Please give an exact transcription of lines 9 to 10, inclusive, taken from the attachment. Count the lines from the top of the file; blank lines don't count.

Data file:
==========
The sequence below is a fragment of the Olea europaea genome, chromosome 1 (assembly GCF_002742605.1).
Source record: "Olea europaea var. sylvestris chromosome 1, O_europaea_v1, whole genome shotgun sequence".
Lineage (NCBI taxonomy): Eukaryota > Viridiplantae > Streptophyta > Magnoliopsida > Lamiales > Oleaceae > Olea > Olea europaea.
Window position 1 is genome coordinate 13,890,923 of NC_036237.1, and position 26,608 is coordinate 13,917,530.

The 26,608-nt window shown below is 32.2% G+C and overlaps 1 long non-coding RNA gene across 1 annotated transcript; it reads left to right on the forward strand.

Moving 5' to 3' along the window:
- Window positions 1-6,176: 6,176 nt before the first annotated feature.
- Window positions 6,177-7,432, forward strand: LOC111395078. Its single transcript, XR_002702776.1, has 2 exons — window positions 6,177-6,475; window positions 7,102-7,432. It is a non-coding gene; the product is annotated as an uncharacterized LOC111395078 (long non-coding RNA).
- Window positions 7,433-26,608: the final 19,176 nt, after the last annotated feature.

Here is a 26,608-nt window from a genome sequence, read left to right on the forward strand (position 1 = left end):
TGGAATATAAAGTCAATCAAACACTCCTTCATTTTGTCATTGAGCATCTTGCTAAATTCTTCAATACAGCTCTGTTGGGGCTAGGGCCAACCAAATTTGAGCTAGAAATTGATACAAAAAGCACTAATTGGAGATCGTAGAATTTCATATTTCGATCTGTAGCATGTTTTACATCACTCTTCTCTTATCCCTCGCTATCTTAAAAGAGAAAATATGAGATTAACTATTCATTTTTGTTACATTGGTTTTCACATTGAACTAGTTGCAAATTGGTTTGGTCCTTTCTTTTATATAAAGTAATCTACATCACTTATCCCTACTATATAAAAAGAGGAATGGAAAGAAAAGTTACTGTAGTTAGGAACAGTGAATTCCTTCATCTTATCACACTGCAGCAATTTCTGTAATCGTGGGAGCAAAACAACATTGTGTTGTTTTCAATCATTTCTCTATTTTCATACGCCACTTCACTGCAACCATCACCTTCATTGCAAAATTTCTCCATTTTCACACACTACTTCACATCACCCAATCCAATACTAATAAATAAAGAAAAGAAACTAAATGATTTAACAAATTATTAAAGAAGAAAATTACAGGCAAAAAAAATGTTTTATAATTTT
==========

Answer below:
- Window positions 7,433-26,608: the final 19,176 nt, after the last annotated feature.

Here is a 26,608-nt window from a genome sequence, read left to right on the forward strand (position 1 = left end):